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Crops

Crop grants: Specialty crop production encouraged through grants

Written by Natasha Wheeler

As part of the USDA Specialty Crops Block Grant, the state of Wyoming awards grants each year to fund projects that enhance the competitiveness of specialty crops in Wyoming by increasing the production and consumption of fruits, vegetables, tree nuts, honey, horticulture and floriculture.

“We receive funds from the USDA Specialty Crop Block Grant Program, and we develop a state plan. Part of that state plan is providing sub-grants to various institutions, non-profits and producers who will carry out the projects that will enhance specialty crops,” explains Ted Craig, agriculture grants manager at the Wyoming Department of Agriculture (WDA).

Program application

The grant program began in 2008, and nearly 75 awards have been given to projects throughout the state. About 10 additional grants are expected to be awarded this year.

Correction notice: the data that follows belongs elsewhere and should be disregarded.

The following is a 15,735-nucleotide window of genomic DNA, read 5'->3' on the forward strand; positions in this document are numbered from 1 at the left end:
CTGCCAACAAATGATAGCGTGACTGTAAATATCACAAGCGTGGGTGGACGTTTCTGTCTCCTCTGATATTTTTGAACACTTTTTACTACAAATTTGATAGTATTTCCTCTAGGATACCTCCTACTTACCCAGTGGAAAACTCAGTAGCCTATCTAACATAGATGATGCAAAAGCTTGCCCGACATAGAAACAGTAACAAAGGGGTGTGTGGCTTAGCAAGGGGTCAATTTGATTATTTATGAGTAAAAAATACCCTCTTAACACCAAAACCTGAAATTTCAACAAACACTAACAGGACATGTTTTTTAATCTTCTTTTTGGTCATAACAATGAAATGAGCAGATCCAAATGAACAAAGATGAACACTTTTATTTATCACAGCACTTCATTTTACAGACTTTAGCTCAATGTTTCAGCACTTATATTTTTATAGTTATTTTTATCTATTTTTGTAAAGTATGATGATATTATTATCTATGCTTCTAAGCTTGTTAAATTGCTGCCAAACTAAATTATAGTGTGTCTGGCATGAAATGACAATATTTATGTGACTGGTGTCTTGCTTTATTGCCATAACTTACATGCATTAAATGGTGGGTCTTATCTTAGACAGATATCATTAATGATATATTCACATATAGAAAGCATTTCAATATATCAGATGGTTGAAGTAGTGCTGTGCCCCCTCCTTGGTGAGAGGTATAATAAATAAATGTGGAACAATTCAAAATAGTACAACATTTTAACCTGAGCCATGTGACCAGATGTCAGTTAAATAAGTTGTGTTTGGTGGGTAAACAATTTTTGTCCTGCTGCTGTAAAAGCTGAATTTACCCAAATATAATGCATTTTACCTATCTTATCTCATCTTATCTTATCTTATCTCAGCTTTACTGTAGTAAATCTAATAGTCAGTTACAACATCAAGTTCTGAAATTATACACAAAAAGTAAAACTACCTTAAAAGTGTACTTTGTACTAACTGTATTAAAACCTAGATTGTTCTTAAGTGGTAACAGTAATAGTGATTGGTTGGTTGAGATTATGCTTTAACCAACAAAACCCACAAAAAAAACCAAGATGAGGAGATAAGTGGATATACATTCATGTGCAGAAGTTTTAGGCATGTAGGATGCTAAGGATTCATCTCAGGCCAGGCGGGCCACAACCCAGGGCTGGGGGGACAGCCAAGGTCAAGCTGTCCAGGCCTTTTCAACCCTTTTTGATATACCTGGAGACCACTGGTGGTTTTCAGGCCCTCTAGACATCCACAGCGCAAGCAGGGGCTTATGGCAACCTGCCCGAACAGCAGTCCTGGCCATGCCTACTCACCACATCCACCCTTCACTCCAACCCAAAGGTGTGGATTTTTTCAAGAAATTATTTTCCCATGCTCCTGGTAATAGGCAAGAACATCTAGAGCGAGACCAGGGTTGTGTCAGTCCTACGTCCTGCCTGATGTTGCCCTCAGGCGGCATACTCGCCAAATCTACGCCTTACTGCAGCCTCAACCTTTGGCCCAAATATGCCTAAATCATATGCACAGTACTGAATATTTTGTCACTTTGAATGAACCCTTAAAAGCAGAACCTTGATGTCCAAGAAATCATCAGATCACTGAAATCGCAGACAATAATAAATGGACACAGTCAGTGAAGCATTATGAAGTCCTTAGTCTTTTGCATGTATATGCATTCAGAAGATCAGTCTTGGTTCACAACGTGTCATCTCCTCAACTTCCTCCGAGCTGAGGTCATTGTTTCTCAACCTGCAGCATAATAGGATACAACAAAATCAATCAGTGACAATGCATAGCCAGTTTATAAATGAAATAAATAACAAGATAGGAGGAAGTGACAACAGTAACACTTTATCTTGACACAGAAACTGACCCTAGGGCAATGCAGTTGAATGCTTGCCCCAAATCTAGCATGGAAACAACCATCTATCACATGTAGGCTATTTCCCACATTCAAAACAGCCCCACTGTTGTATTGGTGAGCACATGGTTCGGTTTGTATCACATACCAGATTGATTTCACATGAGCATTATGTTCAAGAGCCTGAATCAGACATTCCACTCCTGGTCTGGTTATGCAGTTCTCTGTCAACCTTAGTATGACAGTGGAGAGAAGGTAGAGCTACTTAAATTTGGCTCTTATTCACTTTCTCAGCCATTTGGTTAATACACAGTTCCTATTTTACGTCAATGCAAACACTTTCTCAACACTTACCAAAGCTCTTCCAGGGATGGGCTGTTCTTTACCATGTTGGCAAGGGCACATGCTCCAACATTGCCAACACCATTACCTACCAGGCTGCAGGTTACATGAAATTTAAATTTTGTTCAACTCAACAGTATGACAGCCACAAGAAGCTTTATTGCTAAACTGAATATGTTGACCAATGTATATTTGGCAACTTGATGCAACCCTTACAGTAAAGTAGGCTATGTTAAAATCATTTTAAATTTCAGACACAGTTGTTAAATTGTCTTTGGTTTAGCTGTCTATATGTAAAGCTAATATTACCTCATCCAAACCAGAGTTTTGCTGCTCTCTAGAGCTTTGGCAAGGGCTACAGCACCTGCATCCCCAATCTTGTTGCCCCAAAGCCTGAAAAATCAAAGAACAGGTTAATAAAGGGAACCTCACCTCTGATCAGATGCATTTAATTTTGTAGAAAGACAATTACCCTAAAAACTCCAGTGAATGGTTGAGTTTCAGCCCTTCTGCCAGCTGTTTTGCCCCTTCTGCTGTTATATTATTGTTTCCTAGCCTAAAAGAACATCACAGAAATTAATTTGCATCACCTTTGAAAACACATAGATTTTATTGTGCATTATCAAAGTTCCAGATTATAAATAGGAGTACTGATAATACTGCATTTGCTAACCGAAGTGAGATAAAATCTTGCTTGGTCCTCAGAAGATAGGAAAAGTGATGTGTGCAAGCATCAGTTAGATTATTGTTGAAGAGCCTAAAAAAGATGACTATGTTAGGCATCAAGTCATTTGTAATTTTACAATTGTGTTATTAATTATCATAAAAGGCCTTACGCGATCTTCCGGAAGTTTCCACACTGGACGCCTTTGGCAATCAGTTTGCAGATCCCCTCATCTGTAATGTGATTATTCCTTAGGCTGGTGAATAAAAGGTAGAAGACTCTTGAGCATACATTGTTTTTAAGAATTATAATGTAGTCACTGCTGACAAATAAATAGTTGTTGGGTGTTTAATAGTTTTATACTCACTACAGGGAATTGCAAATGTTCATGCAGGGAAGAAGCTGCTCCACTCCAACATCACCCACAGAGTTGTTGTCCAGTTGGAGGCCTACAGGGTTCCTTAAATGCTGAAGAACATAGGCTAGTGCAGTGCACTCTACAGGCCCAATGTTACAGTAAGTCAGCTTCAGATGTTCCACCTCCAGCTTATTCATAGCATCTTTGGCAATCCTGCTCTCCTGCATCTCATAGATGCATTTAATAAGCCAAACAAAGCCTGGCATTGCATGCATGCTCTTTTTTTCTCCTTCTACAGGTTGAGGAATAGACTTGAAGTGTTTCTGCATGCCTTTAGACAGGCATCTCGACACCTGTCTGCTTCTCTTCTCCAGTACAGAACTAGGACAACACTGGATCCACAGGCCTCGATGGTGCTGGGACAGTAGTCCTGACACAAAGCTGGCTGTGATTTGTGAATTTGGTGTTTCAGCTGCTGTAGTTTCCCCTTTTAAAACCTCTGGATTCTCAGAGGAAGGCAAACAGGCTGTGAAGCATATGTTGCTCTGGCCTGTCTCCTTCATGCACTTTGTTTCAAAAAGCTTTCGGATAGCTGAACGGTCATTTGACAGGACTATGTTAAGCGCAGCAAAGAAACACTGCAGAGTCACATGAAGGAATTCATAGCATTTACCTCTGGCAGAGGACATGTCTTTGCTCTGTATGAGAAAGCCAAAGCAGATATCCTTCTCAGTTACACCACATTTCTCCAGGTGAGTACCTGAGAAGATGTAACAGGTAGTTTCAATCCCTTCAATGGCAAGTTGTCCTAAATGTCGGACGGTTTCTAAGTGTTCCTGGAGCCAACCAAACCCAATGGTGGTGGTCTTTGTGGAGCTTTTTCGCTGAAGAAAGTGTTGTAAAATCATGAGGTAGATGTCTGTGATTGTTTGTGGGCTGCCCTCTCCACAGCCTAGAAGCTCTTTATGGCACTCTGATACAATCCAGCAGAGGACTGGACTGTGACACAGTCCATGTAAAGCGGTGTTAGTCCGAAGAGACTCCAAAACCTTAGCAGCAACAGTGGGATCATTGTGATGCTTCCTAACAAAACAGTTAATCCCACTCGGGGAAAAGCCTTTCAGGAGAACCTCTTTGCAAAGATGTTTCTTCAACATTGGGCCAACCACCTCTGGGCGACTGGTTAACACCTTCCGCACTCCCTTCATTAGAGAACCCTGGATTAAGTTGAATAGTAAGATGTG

“We typically receive between 20 and 30 applications, so chances of being successful are pretty good for those who have a good project and write a good grant,” notes Craig. “Depending on the year, there is a 30 to 50 percent chance of receiving a grant, which, in the grant world, is very favorable.”

Those who are interested in applying can find this year’s application and a grant manual at the WDA website. Craig suggests going through the manual first to make sure that a proposed project meets all of the eligibility criteria.

“There are specific outcomes and indicators defined by USDA, as to what they want to see in a grant application,” he says.

Review